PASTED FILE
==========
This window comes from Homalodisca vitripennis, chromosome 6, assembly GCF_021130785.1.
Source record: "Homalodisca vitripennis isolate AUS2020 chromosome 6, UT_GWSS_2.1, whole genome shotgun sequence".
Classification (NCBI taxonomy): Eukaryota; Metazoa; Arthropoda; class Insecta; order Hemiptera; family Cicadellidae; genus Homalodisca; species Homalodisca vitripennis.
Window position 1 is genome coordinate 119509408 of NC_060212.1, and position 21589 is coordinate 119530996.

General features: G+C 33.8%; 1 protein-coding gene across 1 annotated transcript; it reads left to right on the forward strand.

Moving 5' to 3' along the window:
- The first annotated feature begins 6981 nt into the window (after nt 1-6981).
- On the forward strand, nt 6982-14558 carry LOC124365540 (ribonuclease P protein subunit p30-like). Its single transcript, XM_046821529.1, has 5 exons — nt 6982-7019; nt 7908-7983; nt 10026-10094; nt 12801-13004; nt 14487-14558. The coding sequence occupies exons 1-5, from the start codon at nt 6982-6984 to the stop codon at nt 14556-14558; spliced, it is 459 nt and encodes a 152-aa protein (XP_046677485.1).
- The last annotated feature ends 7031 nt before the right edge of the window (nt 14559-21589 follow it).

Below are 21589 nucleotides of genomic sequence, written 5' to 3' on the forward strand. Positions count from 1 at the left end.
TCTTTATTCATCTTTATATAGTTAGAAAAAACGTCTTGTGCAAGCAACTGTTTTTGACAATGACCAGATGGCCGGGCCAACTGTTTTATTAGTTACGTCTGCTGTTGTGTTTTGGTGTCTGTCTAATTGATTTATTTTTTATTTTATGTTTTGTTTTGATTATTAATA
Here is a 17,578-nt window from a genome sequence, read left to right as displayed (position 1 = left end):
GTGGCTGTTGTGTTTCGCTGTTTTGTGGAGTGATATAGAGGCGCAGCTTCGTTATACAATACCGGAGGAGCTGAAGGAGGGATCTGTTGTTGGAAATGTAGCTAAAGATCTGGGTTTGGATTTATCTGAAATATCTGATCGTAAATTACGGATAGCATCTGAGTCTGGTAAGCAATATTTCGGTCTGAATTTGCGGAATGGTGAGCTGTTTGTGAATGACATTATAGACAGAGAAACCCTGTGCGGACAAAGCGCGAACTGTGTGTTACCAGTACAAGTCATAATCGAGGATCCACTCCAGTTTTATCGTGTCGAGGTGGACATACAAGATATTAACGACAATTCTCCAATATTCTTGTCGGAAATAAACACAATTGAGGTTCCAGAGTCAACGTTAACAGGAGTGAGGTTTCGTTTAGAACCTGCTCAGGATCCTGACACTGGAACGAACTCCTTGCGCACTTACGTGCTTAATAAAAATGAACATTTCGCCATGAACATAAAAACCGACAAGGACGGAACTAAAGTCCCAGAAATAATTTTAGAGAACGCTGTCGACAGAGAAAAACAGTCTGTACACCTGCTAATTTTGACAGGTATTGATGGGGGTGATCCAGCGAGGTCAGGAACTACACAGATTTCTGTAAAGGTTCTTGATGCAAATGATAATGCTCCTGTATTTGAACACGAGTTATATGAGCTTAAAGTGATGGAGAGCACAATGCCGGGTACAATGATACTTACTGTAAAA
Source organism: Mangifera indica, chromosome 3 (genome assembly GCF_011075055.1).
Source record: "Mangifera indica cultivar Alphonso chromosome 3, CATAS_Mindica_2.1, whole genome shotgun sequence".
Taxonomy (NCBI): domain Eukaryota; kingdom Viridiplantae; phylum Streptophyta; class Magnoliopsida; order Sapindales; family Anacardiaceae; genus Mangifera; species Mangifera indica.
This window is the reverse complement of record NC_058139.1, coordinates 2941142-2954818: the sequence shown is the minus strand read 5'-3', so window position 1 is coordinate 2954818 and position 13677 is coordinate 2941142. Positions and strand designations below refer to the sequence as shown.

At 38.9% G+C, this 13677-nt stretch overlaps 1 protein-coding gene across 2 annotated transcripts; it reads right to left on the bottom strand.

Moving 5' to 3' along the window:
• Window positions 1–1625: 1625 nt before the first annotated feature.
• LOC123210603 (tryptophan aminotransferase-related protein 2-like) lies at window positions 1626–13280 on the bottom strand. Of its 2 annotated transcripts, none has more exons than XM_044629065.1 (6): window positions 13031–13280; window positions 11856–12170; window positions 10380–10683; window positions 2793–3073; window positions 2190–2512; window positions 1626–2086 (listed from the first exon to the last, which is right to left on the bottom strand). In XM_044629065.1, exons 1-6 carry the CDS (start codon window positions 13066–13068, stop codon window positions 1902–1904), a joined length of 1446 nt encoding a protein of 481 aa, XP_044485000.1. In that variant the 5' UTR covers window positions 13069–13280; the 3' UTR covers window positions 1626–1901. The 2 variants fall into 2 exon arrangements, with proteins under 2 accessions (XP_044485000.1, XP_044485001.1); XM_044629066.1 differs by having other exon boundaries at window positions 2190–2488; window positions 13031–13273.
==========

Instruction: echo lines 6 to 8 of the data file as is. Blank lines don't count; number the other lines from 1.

Moving 5' to 3' along the window:
- The first annotated feature begins 6981 nt into the window (after nt 1-6981).
- On the forward strand, nt 6982-14558 carry LOC124365540 (ribonuclease P protein subunit p30-like). Its single transcript, XM_046821529.1, has 5 exons — nt 6982-7019; nt 7908-7983; nt 10026-10094; nt 12801-13004; nt 14487-14558. The coding sequence occupies exons 1-5, from the start codon at nt 6982-6984 to the stop codon at nt 14556-14558; spliced, it is 459 nt and encodes a 152-aa protein (XP_046677485.1).